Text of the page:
Browsing Doctoral Theses by Author "Acosta Cajiao, Hernando"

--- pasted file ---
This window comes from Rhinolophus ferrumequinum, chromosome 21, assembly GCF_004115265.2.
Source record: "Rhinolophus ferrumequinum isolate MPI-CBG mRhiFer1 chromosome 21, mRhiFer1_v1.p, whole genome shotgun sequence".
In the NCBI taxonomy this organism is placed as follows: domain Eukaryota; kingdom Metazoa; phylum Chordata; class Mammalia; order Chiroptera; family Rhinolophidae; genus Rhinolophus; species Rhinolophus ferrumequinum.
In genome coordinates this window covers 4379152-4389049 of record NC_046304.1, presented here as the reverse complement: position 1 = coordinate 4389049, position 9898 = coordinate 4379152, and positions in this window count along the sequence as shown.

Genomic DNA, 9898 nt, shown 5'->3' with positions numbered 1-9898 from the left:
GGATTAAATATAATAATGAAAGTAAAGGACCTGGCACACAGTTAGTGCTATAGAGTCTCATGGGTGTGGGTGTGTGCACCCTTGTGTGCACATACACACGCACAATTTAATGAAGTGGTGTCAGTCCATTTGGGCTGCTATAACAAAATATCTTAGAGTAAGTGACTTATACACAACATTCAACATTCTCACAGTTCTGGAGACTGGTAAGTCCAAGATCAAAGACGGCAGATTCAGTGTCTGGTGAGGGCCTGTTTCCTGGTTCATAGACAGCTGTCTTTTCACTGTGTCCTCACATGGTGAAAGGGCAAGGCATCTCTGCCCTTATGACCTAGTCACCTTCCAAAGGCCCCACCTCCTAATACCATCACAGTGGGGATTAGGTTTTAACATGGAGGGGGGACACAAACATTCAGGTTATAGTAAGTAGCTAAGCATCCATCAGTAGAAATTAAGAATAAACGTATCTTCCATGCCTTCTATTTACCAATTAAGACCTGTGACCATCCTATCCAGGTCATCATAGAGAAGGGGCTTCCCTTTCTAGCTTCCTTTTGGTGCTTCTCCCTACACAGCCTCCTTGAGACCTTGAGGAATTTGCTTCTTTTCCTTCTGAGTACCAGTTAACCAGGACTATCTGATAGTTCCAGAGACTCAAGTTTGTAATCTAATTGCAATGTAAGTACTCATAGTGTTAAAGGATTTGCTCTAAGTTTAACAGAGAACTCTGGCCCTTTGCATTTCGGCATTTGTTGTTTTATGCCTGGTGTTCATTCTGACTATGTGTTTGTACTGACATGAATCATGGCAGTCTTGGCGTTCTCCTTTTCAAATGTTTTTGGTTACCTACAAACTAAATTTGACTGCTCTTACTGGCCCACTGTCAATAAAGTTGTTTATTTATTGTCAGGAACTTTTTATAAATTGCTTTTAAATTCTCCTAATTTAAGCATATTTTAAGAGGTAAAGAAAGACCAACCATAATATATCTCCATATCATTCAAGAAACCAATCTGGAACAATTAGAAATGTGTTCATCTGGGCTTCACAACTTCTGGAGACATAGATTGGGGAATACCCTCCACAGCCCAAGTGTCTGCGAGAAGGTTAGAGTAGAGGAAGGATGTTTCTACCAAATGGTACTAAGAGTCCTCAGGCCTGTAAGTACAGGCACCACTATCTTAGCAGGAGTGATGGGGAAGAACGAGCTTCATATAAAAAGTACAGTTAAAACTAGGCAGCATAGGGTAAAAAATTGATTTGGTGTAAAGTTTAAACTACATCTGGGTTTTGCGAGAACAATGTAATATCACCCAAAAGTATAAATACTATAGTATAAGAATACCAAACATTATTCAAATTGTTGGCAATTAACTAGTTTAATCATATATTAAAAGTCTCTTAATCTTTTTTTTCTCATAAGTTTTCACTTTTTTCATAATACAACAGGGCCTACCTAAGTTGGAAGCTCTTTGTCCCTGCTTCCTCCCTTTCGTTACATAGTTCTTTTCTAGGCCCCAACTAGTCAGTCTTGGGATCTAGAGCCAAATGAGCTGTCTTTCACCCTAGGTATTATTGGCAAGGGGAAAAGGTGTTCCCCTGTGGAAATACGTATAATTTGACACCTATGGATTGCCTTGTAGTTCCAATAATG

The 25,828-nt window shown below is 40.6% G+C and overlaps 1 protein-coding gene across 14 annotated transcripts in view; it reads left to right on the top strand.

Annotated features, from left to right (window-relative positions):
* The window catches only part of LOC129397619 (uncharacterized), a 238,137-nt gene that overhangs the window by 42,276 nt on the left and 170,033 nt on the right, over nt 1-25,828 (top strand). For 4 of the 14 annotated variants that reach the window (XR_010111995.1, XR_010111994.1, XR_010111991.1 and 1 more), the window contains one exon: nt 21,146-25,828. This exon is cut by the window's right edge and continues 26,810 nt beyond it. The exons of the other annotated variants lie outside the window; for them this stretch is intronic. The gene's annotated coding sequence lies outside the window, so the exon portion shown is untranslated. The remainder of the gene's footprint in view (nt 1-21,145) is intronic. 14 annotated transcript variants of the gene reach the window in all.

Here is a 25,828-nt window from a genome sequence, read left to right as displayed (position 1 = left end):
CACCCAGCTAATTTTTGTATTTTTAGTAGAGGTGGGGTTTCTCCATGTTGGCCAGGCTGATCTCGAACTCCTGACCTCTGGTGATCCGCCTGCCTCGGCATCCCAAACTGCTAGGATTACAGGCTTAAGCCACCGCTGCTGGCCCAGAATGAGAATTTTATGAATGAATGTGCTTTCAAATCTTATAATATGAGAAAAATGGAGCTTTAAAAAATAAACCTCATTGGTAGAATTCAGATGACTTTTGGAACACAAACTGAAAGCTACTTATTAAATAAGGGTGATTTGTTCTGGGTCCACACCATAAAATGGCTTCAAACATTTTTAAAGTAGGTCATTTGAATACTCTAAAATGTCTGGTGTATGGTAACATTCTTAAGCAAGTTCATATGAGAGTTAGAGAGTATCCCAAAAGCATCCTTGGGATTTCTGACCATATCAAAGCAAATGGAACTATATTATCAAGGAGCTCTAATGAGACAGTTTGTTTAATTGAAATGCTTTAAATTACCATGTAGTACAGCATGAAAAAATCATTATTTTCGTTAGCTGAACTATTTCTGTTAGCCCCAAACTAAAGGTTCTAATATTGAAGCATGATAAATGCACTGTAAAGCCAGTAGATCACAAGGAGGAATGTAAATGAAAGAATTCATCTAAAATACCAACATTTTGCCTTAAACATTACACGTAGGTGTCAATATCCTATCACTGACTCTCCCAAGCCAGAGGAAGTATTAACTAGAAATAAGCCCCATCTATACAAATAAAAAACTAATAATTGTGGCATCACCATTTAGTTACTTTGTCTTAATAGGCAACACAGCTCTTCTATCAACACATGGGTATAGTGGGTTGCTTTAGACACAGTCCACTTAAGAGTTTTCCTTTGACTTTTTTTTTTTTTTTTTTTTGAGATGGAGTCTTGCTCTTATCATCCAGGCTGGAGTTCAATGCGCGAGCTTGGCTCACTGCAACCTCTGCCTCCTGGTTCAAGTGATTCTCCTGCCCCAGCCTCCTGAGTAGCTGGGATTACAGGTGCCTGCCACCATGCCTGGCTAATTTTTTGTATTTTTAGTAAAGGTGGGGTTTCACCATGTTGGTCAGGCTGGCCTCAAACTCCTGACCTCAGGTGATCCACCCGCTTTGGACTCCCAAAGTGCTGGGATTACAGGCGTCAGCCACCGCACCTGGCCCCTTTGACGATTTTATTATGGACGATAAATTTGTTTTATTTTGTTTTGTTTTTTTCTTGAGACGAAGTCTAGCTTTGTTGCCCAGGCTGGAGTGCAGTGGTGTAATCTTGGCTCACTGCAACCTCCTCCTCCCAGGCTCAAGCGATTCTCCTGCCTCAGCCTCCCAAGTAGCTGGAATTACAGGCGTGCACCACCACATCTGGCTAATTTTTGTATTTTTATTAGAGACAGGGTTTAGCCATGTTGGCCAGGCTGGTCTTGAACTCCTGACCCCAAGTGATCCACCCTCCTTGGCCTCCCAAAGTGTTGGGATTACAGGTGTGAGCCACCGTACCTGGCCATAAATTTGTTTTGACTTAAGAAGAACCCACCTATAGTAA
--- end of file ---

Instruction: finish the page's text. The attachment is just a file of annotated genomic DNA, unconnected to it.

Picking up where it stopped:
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- ItemRegional spread of marine non-indigenous species, a pathway modelling approach in New Zealand(Auckland University of Technology, 2013) Acosta Cajiao, HernandoThe devastating ecological and socio-economic impacts of non-indigenous species (NIS) have been documented worldwide, highlighting the need for effective management. In contrast to terrestrial and freshwater ecosystems, management of marine NIS is relatively new and usually focused on preventing initial introductions at national (e.g., in New Zealand) and state (e.g., in the United States, Australia) borders. However, the intrinsic ‘leakiness’ of these borders and thus, inevitable arrival of new NIS, in addition to the potential spread of those already established, makes regional management an integral component of marine biosecurity programmes. Even in New Zealand, a leading country in marine biosecurity, the implementation of regional strategies has been difficult, putting New Zealand’s iconic values such as marine biodiversity and aquaculture, at risk. This thesis aims to model and analyse recreational boating, aquaculture and natural currents as pathways for the regional spread of NIS within New Zealand. It uses Golden Bay and Tasman Bay as a case study and applies existing and new modelling and prioritisation approaches. Chapter 1 presents a succinct introduction to some basic concepts of marine invasions and risk assessment. The term biosecurity is presented, followed by an outline of this system in New Zealand, with an emphasis on the post-border component. The chapter describes Golden Bay and Tasman Bay, including aspects related to its marine biosecurity. Chapter 2 develops a comprehensive conceptual model representing a range of sequential events that could lead to the release of a NIS into the environment when transported by a recreational vessel to a new area. The model was developed using fault tree analysis and expert input. The results show the complexity of the marine invasion process via recreational vessels, even when only one step of the process is considered. They also highlight the role that other components of the vessel besides the hull could have in the spread of NIS and identify user awareness as a determining factor in the release of a NIS into a new area. Chapter 3 characterises recreational boating in Golden Bay and Tasman Bay. It introduces the connectivity ranking value and priority ranking value concepts to identify areas within the study region where marine biosecurity surveillance should be a priority. The information required for this analysis was generated through a mail survey with recreational boat users and estimates from a group of experts, which were combined using interval type–2 fuzzy logic. The results show that areas such as Nelson and the Abel Tasman National Park would be comparatively more important than other regions in the spread of NIS within the region. Chapter 4 uses the Greenshell mussel aquaculture industry to model its potential role as a pathway for NIS. The results identify the components (e.g., farms, hatcheries) and processes, as well as potential vectors (vessels, gear, spat) that define mussel aquaculture as a potential pathway for NIS in this region. The results show that, based on the likelihood of 1) movement between locations, 2) retention of fouling, sediment and/or water, and 3) cleaning between locations, spat is the most important vector of this pathway and thus, a management priority. This chapter also describes some overlaps between mussel aquaculture and other potential pathways such as commercial shipping, recreational boating, public aquaria, and coastal currents. Chapter 5 presents a 2D advection-diffusion model that was used to investigate the role of currents in the spread of NIS within Golden Bay and Tasman Bay. A current field of 13 years of hourly data is used to analyse the dispersal patterns for four planktonic propagule durations (PPD) between 1–30 days released at 11 different locations. High variability in the results associated with release location, PPD and time period, indicates that the fate of propagules will be species and spatio-temporally dependent. The results present the connectivity pattern for each release location, identifying the role of these locations as source and/or recipients. Chapter 6 presents a brief summary of previous chapters, highlighting their main aspects. It conducts an initial integral assessment across the pathways recreational boating, aquaculture, and natural currents in the study region by combining the connectivity patterns identified in previous chapters. The results show that when considering all these pathways together, the entire region is interconnected creating a potentially ‘efficient NIS pathway’ (i.e., with the ability to spread a NIS from any region throughout the entire region). Future application of the concepts and results are suggested.